Southeast, MDC Cape Nature Center Partner to present ‘The Messenger’

Songbird Documentary Presented by MDC Naturalists, Southeast Ornithologist/Wildlife Toxicologist

messenger croppedCAPE GIRARDEAU, Mo., April 1, 2016 — The Missouri Department of Conservation’s (MDC) Cape Girardeau Conservation Nature Center and Southeast Missouri State University’s College of Science, Technology, and Agriculture have partnered to bring an important new documentary viewing to the area.

“The Messenger” will show April 14 at the MDC’s Cape Nature Center at 7 p.m., with a panel discussion hosted by Dr. Rebecka Brasso, assistant professor of ornithology and wildlife toxicology at Southeast, directly following the viewing.

“The Messenger,” a new documentary by award-winning filmmaker Su Rynard, chronicles the struggle of songbirds worldwide to survive in turbulent environmental conditions brought about by humans. It argues that their demise could signify the crash of the ecosystems globally, akin to the disappearance of honey bees and the melting of the glaciers. Moving from the northern reaches of the Boreal Forest to the base of Mount Ararat to the urban streets of New York, ‘The Messenger’ brings viewers face-to-face with a remarkable variety of human-made perils—hunting, light pollution, high-rise collisions, pipelines, pesticides and loss of migratory habitats— that have devastated thrushes, warblers, orioles, tanagers, grosbeaks and many other airborne music-makers.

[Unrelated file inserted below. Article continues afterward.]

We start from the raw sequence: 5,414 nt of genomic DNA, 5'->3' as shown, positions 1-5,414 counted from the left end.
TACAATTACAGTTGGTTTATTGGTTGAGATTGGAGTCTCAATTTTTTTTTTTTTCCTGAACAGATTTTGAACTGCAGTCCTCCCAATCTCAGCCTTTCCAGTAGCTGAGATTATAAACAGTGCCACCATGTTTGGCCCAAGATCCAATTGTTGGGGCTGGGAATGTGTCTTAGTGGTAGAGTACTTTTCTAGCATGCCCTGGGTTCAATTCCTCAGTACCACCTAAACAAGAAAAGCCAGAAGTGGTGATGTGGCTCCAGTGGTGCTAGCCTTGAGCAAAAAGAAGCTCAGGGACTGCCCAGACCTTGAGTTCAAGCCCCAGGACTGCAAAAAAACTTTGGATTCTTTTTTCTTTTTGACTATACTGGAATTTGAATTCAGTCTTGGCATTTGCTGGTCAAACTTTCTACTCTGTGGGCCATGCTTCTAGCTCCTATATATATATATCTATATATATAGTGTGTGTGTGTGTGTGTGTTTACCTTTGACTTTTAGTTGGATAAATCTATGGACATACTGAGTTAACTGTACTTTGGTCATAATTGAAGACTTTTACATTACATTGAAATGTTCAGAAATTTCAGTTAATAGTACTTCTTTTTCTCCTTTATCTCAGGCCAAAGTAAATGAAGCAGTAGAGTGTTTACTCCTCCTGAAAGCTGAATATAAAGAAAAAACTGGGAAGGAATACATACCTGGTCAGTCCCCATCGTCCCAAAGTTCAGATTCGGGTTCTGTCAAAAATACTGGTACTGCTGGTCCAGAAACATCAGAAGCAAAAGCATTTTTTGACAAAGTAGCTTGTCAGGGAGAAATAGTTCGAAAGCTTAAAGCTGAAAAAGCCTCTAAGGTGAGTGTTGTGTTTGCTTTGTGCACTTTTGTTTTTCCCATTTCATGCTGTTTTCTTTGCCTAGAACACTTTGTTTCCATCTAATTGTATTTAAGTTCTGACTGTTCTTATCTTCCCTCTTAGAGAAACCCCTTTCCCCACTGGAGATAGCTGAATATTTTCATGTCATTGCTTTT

The release of this award-winning documentary is timely according to Jamie Koehler, the assistant manager of the center. MDC naturalists are focused on songbirds this year as they remember the Migratory Bird Treaty of 1916, celebrating 100 years of migratory bird conservation. The Migratory Bird Treaty of 1916 was a convention between the United States and Great Britain for the protection of migratory birds, signed Aug. 16, 1916, in an effort to conserve birds that migrate across international borders. The treaty connects MDC and other federal, state, private, non-government, tribal and international partners who work to conserve and protect migratory birds and their habitats.

“Migratory birds connect people with nature; they add phenomenal beauty to our world through their song and bright colors,” Koehler said. “They have several important responsibilities in nature that we can’t do without such as working as pollinators, controlling bug populations, and spreading seeds.”  Not only do birds play important ecological roles, but they also play an important role in the U.S. economy as bird-watching creates hundreds of thousands  of jobs and generates more than $100 billion in revenue each year through equipment sales and birding trip-related expenditures.

Mirroring Koehler’s sentiments, Brasso adds, “This undeniable conspicuousness of birds, their accessibility, and the important functional roles they play in their ecosystems all lend to why birds are one of the most commonly used organisms in studies examining human impacts on the environment…and it is time for us to listen to the message they are sending.”

No reservations are needed for this community event, and all ages are welcome. For more information on this and other events at the Cape Girardeau Conservation Nature Center, visit or call (573)290-5218. The center is located inside Cape Girardeau’s North County Park, just east of Interstate 55 (Exit 99) and Kingshighway (State Highway 61).